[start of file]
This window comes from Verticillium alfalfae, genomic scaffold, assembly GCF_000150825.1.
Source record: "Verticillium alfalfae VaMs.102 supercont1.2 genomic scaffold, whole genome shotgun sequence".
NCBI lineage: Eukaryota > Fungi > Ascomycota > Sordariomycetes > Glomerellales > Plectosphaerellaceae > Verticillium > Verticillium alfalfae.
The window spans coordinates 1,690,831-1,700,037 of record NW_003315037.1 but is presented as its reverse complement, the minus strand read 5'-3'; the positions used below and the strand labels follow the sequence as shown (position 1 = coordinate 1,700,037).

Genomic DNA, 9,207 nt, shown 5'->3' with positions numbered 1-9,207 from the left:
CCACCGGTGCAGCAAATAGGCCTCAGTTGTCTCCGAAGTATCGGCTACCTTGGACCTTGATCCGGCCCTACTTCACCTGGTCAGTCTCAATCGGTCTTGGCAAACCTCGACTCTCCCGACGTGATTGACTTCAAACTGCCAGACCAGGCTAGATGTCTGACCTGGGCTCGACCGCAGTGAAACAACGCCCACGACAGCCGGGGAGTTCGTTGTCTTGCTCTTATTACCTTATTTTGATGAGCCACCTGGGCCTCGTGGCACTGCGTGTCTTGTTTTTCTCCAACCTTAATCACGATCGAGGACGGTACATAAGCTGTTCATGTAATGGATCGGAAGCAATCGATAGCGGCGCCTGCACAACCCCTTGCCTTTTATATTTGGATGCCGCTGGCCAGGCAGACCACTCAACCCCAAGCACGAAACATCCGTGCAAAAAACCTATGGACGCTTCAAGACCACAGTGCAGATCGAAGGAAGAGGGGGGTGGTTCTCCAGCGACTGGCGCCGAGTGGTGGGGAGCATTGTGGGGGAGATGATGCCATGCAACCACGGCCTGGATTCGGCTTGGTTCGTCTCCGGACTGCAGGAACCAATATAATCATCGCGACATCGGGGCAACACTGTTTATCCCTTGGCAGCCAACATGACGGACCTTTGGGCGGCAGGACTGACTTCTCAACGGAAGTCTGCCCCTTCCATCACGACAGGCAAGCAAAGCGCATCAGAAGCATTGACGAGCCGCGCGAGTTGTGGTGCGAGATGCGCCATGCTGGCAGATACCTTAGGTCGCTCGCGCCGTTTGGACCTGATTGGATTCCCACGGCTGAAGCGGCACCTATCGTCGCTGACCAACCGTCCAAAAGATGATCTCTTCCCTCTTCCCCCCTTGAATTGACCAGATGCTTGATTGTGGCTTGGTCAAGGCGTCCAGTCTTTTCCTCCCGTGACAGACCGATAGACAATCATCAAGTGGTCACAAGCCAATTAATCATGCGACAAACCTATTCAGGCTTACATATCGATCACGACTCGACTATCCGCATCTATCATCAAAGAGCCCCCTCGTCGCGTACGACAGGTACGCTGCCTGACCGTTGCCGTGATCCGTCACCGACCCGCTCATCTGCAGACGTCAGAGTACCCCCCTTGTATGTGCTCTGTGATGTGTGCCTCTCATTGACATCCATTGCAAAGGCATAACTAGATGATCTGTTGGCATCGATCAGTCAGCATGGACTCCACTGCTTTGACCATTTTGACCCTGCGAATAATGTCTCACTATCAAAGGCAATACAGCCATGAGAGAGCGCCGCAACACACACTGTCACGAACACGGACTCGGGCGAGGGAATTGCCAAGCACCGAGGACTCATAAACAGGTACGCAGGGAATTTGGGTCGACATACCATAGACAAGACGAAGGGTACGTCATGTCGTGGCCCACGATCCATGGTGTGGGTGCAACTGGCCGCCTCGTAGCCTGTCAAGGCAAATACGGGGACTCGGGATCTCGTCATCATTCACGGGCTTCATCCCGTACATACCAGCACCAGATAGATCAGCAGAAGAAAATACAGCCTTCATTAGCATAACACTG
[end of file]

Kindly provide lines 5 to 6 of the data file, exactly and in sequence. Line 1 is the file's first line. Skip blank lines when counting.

Genomic DNA, 9,207 nt, shown 5'->3' with positions numbered 1-9,207 from the left:
CCACCGGTGCAGCAAATAGGCCTCAGTTGTCTCCGAAGTATCGGCTACCTTGGACCTTGATCCGGCCCTACTTCACCTGGTCAGTCTCAATCGGTCTTGGCAAACCTCGACTCTCCCGACGTGATTGACTTCAAACTGCCAGACCAGGCTAGATGTCTGACCTGGGCTCGACCGCAGTGAAACAACGCCCACGACAGCCGGGGAGTTCGTTGTCTTGCTCTTATTACCTTATTTTGATGAGCCACCTGGGCCTCGTGGCACTGCGTGTCTTGTTTTTCTCCAACCTTAATCACGATCGAGGACGGTACATAAGCTGTTCATGTAATGGATCGGAAGCAATCGATAGCGGCGCCTGCACAACCCCTTGCCTTTTATATTTGGATGCCGCTGGCCAGGCAGACCACTCAACCCCAAGCACGAAACATCCGTGCAAAAAACCTATGGACGCTTCAAGACCACAGTGCAGATCGAAGGAAGAGGGGGGTGGTTCTCCAGCGACTGGCGCCGAGTGGTGGGGAGCATTGTGGGGGAGATGATGCCATGCAACCACGGCCTGGATTCGGCTTGGTTCGTCTCCGGACTGCAGGAACCAATATAATCATCGCGACATCGGGGCAACACTGTTTATCCCTTGGCAGCCAACATGACGGACCTTTGGGCGGCAGGACTGACTTCTCAACGGAAGTCTGCCCCTTCCATCACGACAGGCAAGCAAAGCGCATCAGAAGCATTGACGAGCCGCGCGAGTTGTGGTGCGAGATGCGCCATGCTGGCAGATACCTTAGGTCGCTCGCGCCGTTTGGACCTGATTGGATTCCCACGGCTGAAGCGGCACCTATCGTCGCTGACCAACCGTCCAAAAGATGATCTCTTCCCTCTTCCCCCCTTGAATTGACCAGATGCTTGATTGTGGCTTGGTCAAGGCGTCCAGTCTTTTCCTCCCGTGACAGACCGATAGACAATCATCAAGTGGTCACAAGCCAATTAATCATGCGACAAACCTATTCAGGCTTACATATCGATCACGACTCGACTATCCGCATCTATCATCAAAGAGCCCCCTCGTCGCGTACGACAGGTACGCTGCCTGACCGTTGCCGTGATCCGTCACCGACCCGCTCATCTGCAGACGTCAGAGTACCCCCCTTGTATGTGCTCTGTGATGTGTGCCTCTCATTGACATCCATTGCAAAGGCATAACTAGATGATCTGTTGGCATCGATCAGTCAGCATGGACTCCACTGCTTTGACCATTTTGACCCTGCGAATAATGTCTCACTATCAAAGGCAATACAGCCATGAGAGAGCGCCGCAACACACACTGTCACGAACACGGACTCGGGCGAGGGAATTGCCAAGCACCGAGGACTCATAAACAGGTACGCAGGGAATTTGGGTCGACATACCATAGACAAGACGAAGGGTACGTCATGTCGTGGCCCACGATCCATGGTGTGGGTGCAACTGGCCGCCTCGTAGCCTGTCAAGGCAAATACGGGGACTCGGGATCTCGTCATCATTCACGGGCTTCATCCCGTACATACCAGCACCAGATAGATCAGCAGAAGAAAATACAGCCTTCATTAGCATAACACTG